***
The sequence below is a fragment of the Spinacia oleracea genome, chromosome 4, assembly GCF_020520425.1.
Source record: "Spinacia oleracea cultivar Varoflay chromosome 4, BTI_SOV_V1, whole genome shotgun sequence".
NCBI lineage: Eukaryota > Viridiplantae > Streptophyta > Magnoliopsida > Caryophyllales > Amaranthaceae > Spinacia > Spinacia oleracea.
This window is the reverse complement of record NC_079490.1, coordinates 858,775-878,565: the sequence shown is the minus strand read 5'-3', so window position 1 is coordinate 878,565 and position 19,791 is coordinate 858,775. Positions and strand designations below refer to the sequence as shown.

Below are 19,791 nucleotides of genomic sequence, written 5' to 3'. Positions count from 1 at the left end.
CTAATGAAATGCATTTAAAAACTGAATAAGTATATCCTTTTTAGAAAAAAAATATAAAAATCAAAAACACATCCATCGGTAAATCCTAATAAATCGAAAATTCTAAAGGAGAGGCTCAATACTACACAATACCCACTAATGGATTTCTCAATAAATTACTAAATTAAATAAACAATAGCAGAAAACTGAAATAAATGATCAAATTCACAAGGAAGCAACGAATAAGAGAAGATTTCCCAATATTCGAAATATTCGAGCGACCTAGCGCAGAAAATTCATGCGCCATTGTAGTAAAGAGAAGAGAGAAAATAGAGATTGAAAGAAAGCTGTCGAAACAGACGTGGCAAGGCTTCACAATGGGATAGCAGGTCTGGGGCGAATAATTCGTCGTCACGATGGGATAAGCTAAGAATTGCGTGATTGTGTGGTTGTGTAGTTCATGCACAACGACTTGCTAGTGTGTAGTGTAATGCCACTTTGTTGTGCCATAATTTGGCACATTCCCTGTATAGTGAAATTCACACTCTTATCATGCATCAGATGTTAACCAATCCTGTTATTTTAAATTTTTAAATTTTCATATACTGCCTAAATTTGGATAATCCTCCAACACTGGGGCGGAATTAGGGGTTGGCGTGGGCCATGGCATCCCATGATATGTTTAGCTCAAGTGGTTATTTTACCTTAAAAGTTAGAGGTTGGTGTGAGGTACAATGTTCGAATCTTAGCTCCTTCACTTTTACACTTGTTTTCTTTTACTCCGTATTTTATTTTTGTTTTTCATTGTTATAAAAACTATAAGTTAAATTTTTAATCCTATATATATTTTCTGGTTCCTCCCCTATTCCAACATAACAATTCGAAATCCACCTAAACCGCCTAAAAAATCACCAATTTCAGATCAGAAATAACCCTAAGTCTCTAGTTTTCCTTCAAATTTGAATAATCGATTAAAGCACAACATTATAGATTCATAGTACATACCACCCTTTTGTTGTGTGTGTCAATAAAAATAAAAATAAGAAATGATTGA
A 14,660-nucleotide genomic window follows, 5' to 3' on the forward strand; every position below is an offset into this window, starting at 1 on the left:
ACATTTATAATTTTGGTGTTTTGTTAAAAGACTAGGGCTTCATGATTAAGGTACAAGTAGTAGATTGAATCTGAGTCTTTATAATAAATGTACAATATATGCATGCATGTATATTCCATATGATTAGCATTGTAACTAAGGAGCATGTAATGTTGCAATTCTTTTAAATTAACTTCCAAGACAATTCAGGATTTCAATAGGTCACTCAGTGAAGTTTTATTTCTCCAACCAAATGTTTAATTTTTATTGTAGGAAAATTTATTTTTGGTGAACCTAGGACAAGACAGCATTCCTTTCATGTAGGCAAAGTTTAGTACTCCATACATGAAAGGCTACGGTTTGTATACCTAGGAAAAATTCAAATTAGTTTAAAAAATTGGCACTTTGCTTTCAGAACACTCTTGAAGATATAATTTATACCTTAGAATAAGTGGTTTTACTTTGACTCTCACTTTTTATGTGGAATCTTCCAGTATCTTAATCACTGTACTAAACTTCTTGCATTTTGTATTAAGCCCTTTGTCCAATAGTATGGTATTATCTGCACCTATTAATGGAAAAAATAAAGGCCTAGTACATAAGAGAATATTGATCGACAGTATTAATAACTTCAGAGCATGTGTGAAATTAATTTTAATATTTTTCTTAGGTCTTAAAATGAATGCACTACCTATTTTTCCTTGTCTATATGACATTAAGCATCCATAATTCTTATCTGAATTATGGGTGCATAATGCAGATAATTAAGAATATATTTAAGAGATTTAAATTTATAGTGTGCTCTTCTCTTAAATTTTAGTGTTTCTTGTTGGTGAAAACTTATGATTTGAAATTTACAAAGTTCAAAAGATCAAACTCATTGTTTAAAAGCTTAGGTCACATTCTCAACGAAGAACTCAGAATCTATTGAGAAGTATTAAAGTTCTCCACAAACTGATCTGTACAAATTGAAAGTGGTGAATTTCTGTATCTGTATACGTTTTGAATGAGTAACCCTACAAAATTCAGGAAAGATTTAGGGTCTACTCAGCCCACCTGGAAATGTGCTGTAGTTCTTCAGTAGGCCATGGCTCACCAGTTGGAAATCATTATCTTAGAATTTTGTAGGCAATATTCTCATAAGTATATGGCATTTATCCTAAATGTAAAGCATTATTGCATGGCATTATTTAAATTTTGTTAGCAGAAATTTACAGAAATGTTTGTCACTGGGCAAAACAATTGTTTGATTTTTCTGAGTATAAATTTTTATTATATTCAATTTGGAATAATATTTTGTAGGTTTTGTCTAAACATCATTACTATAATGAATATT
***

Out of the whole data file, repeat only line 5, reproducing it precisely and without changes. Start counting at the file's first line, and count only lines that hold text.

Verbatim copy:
Below are 19,791 nucleotides of genomic sequence, written 5' to 3'. Positions count from 1 at the left end.